Thursday, 18 April 2024 14:44

British "expat" gives insights on the Canary Islands tourism protests

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Over recent weeks the mainstream media has been awash with stories of mass protests against what many see as excessive tourism in the Canary Islands.

While most Brits will think of the Canary Islands in terms of beach holidays the islands are also very popular for hiking and cycling throughout the year. In light of the protests planned (April 20) thought you might like to hear the point of view of an expert on sustainable tourism, Sharon Backhouse, founder and business owner of GeoTenerife? 

Sharon Backhouse from GeoTenerife Sharon Backhouse from GeoTenerife Photo:GeoTenerife

Sharon set up the specialist travel agency GeoTenerife (based in the UK with a wholly-owned subsidiary in Tenerife) 11 years ago. It is ABTA-registered and conducts research, organises training camps and provides educational field trips to Tenerife for school and university groups, primarily from the UK and the USA.  The programmes are run in association with local and international experts and institutions to teach students about geography, geology, volcanology and biodiversity.  Sustainable tourism is a particular focus of their research in the Canary Islands.

Sharon acknowledges that tourism can never be 100 per cent sustainable but believes that tour operators, hoteliers and Canarian Government officials can no longer ignore the needs of the local population.  There can be a ‘middle way’ which benefits tourists and locals alike, if people on all sides are willing to give way a bit. The Canary Islands urgently needs a new tourism model.

What advice does Sharon Backhouse give to British tourists?

  • Come to Tenerife and enjoy your holiday.
  • Book local accommodation where possible.
  • Visit local shops.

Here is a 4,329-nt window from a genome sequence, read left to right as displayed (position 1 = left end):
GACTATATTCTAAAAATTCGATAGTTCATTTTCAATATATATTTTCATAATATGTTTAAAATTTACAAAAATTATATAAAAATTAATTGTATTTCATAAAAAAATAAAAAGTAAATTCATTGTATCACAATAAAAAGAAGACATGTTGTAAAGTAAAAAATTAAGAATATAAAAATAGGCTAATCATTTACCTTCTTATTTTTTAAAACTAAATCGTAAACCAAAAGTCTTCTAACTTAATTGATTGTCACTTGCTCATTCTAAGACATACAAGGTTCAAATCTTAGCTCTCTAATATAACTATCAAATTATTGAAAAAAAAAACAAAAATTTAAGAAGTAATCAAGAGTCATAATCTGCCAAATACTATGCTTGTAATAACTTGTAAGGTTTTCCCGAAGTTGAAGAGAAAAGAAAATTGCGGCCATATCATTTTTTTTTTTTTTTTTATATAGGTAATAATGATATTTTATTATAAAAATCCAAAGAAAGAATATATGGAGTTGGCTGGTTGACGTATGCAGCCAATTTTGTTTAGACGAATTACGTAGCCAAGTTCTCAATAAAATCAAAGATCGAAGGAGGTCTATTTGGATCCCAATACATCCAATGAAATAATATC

• If you are on an all-inclusive holiday, venture out to local restaurants.
  • Book local tours and experiences.
  • Take your litter away with you.
  • Respect local customs.

Canary Islands tourism

Picture credit:

Further comment from Sharon Backhouse is as follows: 

The Canary Islands are a glorious biodiversity hotspot in the Atlantic, with dramatic volcanic landscapes.  They depend heavily on tourism for their income and are among the world leaders in providing holidays in the sun.  Canarians have warmly welcomed visitors for decades and will continue to do so.

A view above the clouds  A view above the clouds Photo:GeoTenerife

So why are they upset?

The Canary Islands have seen a steep rise in the number of visitors, with over 14 million last year alone.

Canary Island tourism figures for 2024 look even higher than 2023: February alone clocked a 14% increase compared to the same month last year.  And the Canary Island government wants even more, calling for up to a dizzying 23 million a year in a recent report.  All this on a handful of islands in the Atlantic with a resident population of just 2.2 million.

Although Canarians understand the importance of tourism, they want a new model that takes their concerns into account. The current tourism model favours international developers with a record return on their investment and unrivalled occupancy rates year-round. But the islands are straining at the seams.